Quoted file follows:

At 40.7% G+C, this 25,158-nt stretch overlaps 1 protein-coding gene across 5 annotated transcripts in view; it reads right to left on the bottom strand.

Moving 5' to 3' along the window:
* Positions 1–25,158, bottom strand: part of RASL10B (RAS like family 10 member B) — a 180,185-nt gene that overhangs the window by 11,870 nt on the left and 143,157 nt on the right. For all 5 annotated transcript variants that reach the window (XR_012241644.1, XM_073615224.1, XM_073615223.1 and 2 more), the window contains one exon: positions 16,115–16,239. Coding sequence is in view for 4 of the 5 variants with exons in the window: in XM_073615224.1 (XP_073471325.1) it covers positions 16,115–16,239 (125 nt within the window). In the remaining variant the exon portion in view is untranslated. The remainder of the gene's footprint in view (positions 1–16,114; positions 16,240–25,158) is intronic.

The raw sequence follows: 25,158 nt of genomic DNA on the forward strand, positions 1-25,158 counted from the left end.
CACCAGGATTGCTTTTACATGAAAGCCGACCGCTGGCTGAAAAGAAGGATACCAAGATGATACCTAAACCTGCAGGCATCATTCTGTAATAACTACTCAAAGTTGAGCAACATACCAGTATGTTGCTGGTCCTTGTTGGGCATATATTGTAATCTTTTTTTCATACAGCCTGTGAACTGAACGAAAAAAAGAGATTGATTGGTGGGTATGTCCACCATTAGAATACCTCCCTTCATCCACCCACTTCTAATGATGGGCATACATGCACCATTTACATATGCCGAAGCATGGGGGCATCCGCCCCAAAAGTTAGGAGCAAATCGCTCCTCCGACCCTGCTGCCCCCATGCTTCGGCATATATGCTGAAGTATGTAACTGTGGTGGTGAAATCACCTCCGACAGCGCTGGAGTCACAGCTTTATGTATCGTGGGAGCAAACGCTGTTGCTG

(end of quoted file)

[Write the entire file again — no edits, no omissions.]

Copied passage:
At 40.7% G+C, this 25,158-nt stretch overlaps 1 protein-coding gene across 5 annotated transcripts in view; it reads right to left on the bottom strand.

Moving 5' to 3' along the window:
* Positions 1–25,158, bottom strand: part of RASL10B (RAS like family 10 member B) — a 180,185-nt gene that overhangs the window by 11,870 nt on the left and 143,157 nt on the right. For all 5 annotated transcript variants that reach the window (XR_012241644.1, XM_073615224.1, XM_073615223.1 and 2 more), the window contains one exon: positions 16,115–16,239. Coding sequence is in view for 4 of the 5 variants with exons in the window: in XM_073615224.1 (XP_073471325.1) it covers positions 16,115–16,239 (125 nt within the window). In the remaining variant the exon portion in view is untranslated. The remainder of the gene's footprint in view (positions 1–16,114; positions 16,240–25,158) is intronic.

The raw sequence follows: 25,158 nt of genomic DNA on the forward strand, positions 1-25,158 counted from the left end.
CACCAGGATTGCTTTTACATGAAAGCCGACCGCTGGCTGAAAAGAAGGATACCAAGATGATACCTAAACCTGCAGGCATCATTCTGTAATAACTACTCAAAGTTGAGCAACATACCAGTATGTTGCTGGTCCTTGTTGGGCATATATTGTAATCTTTTTTTCATACAGCCTGTGAACTGAACGAAAAAAAGAGATTGATTGGTGGGTATGTCCACCATTAGAATACCTCCCTTCATCCACCCACTTCTAATGATGGGCATACATGCACCATTTACATATGCCGAAGCATGGGGGCATCCGCCCCAAAAGTTAGGAGCAAATCGCTCCTCCGACCCTGCTGCCCCCATGCTTCGGCATATATGCTGAAGTATGTAACTGTGGTGGTGAAATCACCTCCGACAGCGCTGGAGTCACAGCTTTATGTATCGTGGGAGCAAACGCTGTTGCTG